The Adirondack 540
Since 2003 when I did my second-ever Ironman, I have always loved racing in Lake Placid. At its best, the weather is clear and crisp and the high peaks stand out so sharply against the sky that you’d swear you can pick out every branch of every tree from miles away. Cycling up and down the Adirondack Mountains is as thrilling as it is challenging, with thigh burning climbs and screaming, white-knuckle descents.
Looking for an endurance event that would test me without requiring my injured feet to run, I found the Adirondack 540 , an ultra bicycle race held over the third weekend in September. The race, as its name suggests, is just over 540 miles – or 880 kilometres - long, consisting of four laps of 220 kilometres each. Luckily for those of us without the legs to pedal for two straight days and nights to cover 880k, there are options to do one, two or three of the laps as well. I modestly and realistically opted to do the one-lap race, nicknamed the Bronze Blast.The course describes a sort of figure eight, part of which follows the Ironman bike route. It begins in Wilmington, passes through Lake Placid and continues through Keene. At this point cyclists head south to the halfway point at Ticonderoga on Lake Champlain, then back through Westport, Elizabethtown and Keene to Wilmington. Before the start, Race Director John Ceceri warned us that even though the fiercest climbs were early in the race, we were not to underestimate the challenges of the second half. His words would burn through my head many hours later.
Race morning was clear and frosty with a significant wind from the north. I joined a small number of dedicated riders, bundled in layers, as we straddled our bikes in the parking lot for the 7:00 am start. As the only obvious tri-geek in the group, I received the expected jibe about my carbon fibre Cervélo P2C, and vowed not to show up at one of these roadie events again without a proper road machine.
We separated from one another almost immediately after the start; not much danger of drafting with only a couple of dozen of us in the race and 220k of state highway along which to spread out. The first 30k or so were very well known to me, having ridden the Ironman course many times. After the familiar breathtaking descent into Keene, I turned right down Route 9 into unknown territory. Most of the highway was bereft of traffic and the tall pine trees towered overtop like a cathedral ceiling. There were some rough spots in the road, but for the most part it was a smooth and enjoyable ride. At about kilometre 115 I stopped at the Super 8 motel in Ticonderoga, the halfway checkpoint. A highlight of this checkpoint, aside from the extremely friendly and helpful volunteers, was the presence of Fred Boethling, Director of the Race Across America. I got the chance to chat with Fred during my short break, picking up some intelligence on the chance that I would ever decide to do RAAM. I do try never to say never.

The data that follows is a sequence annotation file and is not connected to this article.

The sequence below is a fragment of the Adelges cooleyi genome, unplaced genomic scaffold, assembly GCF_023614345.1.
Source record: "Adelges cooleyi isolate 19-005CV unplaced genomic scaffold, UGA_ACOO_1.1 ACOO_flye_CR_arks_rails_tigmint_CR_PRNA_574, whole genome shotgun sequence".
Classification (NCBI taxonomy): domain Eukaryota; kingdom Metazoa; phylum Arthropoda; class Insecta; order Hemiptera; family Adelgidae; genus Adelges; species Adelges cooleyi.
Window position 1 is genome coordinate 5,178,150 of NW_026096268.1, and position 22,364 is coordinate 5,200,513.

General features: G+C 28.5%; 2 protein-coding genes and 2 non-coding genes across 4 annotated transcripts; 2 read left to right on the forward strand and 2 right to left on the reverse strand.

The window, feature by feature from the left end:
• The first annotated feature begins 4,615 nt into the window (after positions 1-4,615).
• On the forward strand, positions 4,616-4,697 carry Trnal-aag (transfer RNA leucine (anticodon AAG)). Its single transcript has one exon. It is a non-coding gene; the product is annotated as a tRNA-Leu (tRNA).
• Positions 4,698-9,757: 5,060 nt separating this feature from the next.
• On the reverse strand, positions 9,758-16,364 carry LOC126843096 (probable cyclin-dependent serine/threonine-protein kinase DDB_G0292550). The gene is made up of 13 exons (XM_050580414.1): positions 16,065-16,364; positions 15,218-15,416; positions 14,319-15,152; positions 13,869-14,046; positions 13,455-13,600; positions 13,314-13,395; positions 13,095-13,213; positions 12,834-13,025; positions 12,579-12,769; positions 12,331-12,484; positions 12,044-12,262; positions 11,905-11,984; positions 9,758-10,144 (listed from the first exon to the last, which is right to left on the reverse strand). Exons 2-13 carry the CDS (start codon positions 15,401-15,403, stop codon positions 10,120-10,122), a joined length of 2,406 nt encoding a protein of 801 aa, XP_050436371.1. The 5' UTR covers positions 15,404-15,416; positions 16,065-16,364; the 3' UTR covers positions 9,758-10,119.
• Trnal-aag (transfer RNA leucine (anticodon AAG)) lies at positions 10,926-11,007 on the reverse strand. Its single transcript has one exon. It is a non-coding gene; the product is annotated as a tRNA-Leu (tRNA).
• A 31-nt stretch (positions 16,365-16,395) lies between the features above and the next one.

Coming from Elizabethtown to Keene, at around 180 kilometres, in what I thought was nearly the home stretch I encountered a section of road that the cue sheet had called innocently, “4 mile climb”. It was not so much a climb as it was a 45-minute torture session. The grade is not steep, but it is long and relentless enough to make you feel like you’re going backwards. By this point I was also bonking due to sloppy nutrition practices earlier. So my mood was anything but cheery. The words of the Race Director boomed through my ears with every pedal stroke: don’t underestimate this part of the course. I had, and I was paying. However, this too passed and eventually I zoomed down into Keene, through Upper Jay, along the Ausable River and up route 86 to the finish. This part would have been more enjoyable if I had not left everything I had on the gentle “4 mile climb”.
As I wheeled into the parking lot of the motel at the finish, I had the familiar feeling from my early Ironman days of being the last living soul left in the race (actually it turned out I was fifth out of eleven finishers in my category). My time was around nine hours and fifty minutes for the 220 kilometres. This is a glacial pace for me nowadays, but I had entered the race at the last minute with next to no training under my belt, and I was ecstatic just to finish. The good news was that my legs felt strong and I could have gone for a run if I had wanted. Let’s see the roadies try that.
That evening, comfortably rested, showered and fed back at my motel in Lake Placid, I strolled a ways down Route 73 and noticed a well-lit-up cyclist ride past me in the gathering darkness, perhaps a 540-miler starting his last lap with another eight or nine hours of riding ahead of him. They are made of different stuff, these ultra distance people and I was intrigued to be in their company on a couple of occasions this season. There is a step – a leap – I need to make before I can truly consider myself one of them. Defining that step will be my next challenge.